You may have seen them in a library, at a campus gym, or in residences. Though many students say there are not enough on campus, the university has promised to build more gender-neutral washrooms with every new building constructed.

Gender-neutral washrooms are single-stalled spaces open to use for all people, regardless of gender identity or expression. Canadian universities are responding to increasing demands for such spaces, with many updating their policies to offer bathrooms that are accessible to all individuals.

At the University of Toronto, there are more than 20 gender-neutral washrooms.

Following a commitment from the university to include gender-neutral washrooms in all newly constructed buildings, the Sexual and Gender Diversity Office (SGDO) launched the Washroom Inclusivity Project. Teaming up with the Multi-Faith Centre and the Family Care Office, the project aims to survey washrooms to produce a campus map.

Similar initiatives have taken place at the Centre for Women and Trans People, which offers an online resource for locating both gender-neutral and single-gender washroom spaces on campus. In addition to addressing the needs of students and staff who may not identify within the gender binary, the Washroom Inclusivity Project has three other purposes: to make washrooms physically accessible, to provide baby changing stations, and to provide footbaths for religious students who may wish to wash before prayer.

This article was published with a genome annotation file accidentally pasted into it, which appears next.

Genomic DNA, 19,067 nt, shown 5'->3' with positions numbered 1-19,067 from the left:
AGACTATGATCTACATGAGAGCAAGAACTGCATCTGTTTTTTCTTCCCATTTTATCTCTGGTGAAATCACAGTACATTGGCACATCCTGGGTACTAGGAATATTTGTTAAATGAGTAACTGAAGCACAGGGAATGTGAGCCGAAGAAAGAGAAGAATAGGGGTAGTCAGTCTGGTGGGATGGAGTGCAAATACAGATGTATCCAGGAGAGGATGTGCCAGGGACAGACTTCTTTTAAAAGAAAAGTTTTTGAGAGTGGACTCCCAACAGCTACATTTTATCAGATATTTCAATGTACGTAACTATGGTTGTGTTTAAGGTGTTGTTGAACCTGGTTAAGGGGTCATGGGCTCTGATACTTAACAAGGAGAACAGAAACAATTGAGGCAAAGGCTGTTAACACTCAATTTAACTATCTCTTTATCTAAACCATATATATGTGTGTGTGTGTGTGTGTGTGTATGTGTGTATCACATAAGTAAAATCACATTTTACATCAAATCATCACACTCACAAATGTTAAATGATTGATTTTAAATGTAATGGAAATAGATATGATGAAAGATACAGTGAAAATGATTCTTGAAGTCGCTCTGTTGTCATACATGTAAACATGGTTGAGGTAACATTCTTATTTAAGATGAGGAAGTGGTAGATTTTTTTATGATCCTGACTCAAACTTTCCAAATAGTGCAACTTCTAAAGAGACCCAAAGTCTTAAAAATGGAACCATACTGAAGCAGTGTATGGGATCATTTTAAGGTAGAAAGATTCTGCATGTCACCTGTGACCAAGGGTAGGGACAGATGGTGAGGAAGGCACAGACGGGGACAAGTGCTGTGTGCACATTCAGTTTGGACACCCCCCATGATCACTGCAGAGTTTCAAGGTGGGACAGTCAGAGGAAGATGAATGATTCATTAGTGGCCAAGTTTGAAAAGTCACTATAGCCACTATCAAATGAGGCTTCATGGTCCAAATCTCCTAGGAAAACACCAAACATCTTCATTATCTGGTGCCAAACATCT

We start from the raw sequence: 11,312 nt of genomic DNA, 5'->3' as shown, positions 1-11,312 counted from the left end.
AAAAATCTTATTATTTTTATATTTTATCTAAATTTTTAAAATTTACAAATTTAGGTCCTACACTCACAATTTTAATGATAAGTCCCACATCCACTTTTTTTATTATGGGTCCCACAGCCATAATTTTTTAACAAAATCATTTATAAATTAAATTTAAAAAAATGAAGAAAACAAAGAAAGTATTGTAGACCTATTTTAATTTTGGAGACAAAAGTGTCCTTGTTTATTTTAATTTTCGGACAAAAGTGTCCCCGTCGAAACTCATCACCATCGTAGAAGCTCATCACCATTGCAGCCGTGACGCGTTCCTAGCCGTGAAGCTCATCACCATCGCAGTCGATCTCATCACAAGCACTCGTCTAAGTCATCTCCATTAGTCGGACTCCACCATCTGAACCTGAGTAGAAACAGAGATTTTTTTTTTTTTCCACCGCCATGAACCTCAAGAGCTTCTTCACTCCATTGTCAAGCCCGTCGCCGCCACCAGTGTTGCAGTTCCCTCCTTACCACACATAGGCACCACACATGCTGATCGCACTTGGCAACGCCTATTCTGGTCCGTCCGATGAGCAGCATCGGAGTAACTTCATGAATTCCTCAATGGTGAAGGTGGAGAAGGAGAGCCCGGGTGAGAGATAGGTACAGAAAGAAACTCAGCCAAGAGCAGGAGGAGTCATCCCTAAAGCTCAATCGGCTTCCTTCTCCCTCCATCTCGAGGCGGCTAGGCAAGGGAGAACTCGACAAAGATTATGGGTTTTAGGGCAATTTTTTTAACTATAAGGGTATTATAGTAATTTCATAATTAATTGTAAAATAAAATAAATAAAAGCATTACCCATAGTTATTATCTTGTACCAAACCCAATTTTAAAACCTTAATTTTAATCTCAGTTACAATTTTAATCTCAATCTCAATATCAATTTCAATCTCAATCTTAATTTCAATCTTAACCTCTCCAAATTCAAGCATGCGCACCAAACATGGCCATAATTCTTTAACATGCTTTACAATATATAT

Since its launch, four inventory days were held to collect the data on campus. Over the summer, the project released an online map that included information on all of the washrooms that were found. They are still looking for volunteers to update the map further.

The Washroom Inclusivity Project has also expanded to include Accessibility Services and the Accessibility for Ontarians with Disabilities Office, and is also in collaboration with Facilities & Services and property management.

According to Allison Burgess, SGDO officer, the Multi-Faith Centre is still a partner in the initiative, and the map will soon be updated to include information about ablution facilities on campus.

The project is concerned with ensuring that information is available for anyone seeking to find a facility that best suits their needs in order to foster a safer and more inclusive community.

Moving forward, Burgess says that the next step is to bring the Washroom Inclusivity Project to UTSC in March, and to UTM shortly after.

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